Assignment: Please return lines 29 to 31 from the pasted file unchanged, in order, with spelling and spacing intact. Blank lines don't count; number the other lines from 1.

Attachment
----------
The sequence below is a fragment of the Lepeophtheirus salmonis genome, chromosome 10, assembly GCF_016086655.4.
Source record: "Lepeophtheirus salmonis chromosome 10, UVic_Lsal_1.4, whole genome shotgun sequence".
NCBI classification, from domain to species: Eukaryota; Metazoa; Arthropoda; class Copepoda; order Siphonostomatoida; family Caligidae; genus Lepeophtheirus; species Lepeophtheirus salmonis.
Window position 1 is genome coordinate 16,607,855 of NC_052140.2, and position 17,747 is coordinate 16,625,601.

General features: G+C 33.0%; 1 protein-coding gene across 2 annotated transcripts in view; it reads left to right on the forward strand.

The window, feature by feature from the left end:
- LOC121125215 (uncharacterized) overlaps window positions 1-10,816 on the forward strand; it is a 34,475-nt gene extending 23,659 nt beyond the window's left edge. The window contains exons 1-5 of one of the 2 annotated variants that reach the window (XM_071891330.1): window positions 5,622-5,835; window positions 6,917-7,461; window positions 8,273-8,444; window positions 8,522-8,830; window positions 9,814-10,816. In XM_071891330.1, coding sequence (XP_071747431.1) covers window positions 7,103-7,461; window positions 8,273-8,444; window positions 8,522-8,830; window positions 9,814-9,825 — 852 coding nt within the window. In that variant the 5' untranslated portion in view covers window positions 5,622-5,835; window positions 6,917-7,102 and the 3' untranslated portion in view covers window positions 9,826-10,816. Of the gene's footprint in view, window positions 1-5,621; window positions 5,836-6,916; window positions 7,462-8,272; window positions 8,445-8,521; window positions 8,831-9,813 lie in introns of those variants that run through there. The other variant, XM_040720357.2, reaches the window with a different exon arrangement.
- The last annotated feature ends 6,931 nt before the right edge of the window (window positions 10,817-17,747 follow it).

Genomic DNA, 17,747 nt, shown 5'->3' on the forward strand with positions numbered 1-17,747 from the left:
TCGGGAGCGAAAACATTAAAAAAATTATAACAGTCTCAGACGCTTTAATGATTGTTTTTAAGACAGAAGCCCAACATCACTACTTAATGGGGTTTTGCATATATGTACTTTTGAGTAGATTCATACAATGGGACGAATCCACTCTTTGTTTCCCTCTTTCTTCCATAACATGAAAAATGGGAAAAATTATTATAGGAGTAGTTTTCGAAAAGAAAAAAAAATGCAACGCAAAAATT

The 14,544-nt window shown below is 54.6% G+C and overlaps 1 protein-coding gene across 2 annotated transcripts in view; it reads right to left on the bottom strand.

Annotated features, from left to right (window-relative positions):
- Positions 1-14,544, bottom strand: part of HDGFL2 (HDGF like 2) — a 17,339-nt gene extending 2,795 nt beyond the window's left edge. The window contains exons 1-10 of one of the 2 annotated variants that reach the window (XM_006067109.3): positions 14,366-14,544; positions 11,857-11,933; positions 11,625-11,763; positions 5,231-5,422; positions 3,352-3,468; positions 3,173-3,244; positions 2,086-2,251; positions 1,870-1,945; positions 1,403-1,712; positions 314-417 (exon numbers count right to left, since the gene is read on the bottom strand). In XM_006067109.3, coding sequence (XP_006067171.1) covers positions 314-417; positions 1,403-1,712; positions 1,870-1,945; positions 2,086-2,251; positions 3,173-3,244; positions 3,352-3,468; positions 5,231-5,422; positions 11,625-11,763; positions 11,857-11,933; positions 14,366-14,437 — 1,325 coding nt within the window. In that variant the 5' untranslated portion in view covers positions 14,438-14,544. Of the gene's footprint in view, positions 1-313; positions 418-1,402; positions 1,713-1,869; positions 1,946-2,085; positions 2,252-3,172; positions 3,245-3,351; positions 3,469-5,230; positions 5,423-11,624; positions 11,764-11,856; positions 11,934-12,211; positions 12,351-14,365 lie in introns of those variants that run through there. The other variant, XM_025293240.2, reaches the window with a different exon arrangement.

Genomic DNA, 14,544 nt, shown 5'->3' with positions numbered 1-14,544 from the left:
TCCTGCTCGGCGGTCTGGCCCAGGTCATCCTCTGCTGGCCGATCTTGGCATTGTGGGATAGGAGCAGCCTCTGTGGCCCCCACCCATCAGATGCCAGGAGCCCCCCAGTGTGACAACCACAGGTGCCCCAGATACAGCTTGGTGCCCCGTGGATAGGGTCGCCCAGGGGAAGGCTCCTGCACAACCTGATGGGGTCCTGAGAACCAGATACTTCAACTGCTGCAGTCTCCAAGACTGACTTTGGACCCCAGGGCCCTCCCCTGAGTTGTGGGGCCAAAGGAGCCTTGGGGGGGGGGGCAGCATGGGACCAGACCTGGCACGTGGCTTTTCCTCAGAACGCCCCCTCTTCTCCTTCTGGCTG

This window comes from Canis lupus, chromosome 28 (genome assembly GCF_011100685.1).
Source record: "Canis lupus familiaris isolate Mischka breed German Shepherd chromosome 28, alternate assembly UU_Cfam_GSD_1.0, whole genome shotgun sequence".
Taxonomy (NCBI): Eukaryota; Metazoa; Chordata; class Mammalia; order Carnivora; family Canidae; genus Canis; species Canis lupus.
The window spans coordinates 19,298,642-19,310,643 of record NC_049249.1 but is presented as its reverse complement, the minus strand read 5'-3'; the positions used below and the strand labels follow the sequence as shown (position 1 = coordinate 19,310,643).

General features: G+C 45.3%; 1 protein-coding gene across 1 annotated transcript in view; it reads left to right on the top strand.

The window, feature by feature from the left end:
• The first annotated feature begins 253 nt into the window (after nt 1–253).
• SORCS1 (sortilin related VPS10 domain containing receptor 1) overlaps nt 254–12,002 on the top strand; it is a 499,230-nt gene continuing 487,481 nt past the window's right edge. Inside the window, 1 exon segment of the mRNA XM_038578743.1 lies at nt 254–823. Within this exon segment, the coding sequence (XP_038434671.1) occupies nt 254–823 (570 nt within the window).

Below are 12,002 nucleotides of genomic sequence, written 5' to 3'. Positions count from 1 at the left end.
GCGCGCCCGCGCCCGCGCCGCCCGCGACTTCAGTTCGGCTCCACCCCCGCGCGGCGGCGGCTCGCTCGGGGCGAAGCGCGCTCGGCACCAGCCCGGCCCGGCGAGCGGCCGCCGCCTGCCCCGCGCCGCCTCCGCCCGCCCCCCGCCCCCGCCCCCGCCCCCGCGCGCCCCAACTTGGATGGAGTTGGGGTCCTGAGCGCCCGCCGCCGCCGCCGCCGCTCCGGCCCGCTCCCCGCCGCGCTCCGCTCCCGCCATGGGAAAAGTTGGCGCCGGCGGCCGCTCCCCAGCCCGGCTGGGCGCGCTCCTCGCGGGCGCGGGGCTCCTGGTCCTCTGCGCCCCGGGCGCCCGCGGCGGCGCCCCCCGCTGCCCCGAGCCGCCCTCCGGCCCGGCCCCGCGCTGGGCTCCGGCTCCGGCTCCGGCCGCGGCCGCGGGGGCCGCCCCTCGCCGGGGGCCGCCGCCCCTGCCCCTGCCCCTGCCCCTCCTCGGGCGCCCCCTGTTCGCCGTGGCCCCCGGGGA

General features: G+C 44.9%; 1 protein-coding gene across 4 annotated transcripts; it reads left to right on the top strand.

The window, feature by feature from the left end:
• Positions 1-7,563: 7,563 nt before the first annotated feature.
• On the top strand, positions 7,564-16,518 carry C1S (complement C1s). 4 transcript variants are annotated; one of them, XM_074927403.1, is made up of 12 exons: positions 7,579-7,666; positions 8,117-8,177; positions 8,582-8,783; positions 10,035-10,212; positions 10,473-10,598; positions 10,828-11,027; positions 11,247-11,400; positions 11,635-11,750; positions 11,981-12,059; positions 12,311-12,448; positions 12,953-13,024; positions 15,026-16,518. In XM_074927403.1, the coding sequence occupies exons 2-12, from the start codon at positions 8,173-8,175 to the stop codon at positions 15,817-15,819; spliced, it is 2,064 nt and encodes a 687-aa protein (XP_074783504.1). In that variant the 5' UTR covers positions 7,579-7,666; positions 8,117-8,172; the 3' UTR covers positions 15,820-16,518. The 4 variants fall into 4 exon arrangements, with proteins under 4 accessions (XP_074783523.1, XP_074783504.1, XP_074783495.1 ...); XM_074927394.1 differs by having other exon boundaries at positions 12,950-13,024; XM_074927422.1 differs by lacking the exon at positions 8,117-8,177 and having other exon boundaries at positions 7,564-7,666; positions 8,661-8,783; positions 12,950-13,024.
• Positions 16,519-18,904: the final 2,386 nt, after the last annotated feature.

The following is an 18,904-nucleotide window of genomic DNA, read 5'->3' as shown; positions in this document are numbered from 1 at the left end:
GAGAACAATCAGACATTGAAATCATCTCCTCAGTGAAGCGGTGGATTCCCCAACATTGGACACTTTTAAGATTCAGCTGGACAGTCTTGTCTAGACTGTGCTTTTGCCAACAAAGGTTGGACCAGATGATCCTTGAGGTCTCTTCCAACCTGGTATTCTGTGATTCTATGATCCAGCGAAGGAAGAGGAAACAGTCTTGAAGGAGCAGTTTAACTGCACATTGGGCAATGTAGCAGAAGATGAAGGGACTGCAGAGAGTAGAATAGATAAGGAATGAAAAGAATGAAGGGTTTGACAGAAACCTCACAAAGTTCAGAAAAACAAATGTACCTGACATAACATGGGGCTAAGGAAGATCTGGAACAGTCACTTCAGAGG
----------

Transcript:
• On the top strand, positions 7,564-16,518 carry C1S (complement C1s). 4 transcript variants are annotated; one of them, XM_074927403.1, is made up of 12 exons: positions 7,579-7,666; positions 8,117-8,177; positions 8,582-8,783; positions 10,035-10,212; positions 10,473-10,598; positions 10,828-11,027; positions 11,247-11,400; positions 11,635-11,750; positions 11,981-12,059; positions 12,311-12,448; positions 12,953-13,024; positions 15,026-16,518. In XM_074927403.1, the coding sequence occupies exons 2-12, from the start codon at positions 8,173-8,175 to the stop codon at positions 15,817-15,819; spliced, it is 2,064 nt and encodes a 687-aa protein (XP_074783504.1). In that variant the 5' UTR covers positions 7,579-7,666; positions 8,117-8,172; the 3' UTR covers positions 15,820-16,518. The 4 variants fall into 4 exon arrangements, with proteins under 4 accessions (XP_074783523.1, XP_074783504.1, XP_074783495.1 ...); XM_074927394.1 differs by having other exon boundaries at positions 12,950-13,024; XM_074927422.1 differs by lacking the exon at positions 8,117-8,177 and having other exon boundaries at positions 7,564-7,666; positions 8,661-8,783; positions 12,950-13,024.
• Positions 16,519-18,904: the final 2,386 nt, after the last annotated feature.

The following is an 18,904-nucleotide window of genomic DNA, read 5'->3' as shown; positions in this document are numbered from 1 at the left end: